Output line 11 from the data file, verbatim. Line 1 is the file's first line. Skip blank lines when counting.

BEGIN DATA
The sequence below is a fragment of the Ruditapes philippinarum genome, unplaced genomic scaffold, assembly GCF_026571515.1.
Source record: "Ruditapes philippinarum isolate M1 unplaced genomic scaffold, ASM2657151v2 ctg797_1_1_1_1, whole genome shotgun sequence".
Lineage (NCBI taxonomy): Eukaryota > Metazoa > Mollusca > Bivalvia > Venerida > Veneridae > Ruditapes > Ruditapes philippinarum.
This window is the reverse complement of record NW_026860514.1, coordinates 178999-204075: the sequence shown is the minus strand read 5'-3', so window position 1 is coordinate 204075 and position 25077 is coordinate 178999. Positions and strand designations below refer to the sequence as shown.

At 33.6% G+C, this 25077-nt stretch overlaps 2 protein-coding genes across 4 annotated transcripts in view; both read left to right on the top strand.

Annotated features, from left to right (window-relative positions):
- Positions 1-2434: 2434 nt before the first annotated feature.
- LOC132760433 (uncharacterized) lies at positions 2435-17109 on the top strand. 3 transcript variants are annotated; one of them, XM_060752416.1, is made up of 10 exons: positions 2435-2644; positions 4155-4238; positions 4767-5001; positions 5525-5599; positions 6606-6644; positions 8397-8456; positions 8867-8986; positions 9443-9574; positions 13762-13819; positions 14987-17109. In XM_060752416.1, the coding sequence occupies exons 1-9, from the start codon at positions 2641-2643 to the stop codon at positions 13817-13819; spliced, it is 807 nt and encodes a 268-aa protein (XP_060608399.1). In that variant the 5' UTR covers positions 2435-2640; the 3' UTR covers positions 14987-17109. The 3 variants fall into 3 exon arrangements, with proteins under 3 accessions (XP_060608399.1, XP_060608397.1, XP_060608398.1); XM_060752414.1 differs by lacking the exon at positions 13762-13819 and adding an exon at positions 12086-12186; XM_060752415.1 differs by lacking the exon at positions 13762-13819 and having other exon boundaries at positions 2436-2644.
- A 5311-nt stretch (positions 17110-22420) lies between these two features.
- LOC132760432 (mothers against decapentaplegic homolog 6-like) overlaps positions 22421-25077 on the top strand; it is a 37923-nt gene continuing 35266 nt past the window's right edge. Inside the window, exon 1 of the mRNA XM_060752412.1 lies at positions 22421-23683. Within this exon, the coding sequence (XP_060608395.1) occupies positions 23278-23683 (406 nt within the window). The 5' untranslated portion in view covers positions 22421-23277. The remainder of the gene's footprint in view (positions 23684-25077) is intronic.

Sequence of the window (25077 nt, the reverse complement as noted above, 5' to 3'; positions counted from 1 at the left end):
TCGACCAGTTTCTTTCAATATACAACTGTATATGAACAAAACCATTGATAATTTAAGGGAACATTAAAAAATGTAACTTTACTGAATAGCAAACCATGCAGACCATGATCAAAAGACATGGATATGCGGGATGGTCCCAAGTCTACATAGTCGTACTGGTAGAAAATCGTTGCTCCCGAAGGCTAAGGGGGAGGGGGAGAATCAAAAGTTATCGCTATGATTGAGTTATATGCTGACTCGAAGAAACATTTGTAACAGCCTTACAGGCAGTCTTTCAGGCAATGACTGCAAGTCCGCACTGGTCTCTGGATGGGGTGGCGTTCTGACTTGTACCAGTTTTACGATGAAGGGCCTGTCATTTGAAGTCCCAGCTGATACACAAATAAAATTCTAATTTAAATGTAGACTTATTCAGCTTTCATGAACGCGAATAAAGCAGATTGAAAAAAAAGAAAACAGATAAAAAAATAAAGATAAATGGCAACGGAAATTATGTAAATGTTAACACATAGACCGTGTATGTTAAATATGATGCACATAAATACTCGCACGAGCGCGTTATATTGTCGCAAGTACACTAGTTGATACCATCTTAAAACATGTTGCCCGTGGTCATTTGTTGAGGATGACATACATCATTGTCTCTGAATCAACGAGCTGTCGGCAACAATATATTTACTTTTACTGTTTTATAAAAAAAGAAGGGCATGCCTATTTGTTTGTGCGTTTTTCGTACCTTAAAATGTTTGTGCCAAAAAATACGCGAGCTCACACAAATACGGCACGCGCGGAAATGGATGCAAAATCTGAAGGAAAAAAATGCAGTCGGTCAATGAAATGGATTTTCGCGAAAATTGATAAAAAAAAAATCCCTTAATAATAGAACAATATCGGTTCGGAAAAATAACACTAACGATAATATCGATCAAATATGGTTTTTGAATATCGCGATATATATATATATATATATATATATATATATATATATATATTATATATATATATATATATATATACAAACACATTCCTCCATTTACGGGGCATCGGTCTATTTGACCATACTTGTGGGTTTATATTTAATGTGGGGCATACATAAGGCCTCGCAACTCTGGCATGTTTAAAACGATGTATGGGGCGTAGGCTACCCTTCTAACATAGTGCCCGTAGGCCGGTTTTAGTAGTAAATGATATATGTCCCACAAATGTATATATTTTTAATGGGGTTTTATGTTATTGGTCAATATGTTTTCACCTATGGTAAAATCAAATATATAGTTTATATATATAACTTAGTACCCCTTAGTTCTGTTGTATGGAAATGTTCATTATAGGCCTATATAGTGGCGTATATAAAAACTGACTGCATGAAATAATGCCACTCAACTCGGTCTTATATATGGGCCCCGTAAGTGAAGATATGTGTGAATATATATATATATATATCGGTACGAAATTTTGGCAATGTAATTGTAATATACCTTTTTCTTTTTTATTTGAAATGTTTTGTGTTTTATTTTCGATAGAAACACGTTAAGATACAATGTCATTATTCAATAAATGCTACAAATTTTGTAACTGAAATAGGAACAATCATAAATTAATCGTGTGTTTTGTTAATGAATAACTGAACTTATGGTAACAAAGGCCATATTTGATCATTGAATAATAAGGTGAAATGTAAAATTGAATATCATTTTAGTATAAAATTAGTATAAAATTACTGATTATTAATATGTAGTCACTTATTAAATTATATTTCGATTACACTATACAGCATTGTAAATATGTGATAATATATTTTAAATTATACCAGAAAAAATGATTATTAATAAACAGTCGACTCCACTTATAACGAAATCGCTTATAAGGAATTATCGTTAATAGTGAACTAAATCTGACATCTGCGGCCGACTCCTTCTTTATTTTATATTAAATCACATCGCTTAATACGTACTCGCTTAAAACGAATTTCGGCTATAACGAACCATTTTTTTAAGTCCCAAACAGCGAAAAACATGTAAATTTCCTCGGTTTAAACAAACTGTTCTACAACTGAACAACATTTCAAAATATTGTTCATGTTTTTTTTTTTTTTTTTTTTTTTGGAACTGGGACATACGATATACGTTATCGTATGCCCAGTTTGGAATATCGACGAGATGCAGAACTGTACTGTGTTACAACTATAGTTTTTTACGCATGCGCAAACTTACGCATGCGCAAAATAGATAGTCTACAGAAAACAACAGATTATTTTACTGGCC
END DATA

Sequence of the window (25077 nt, the reverse complement as noted above, 5' to 3'; positions counted from 1 at the left end):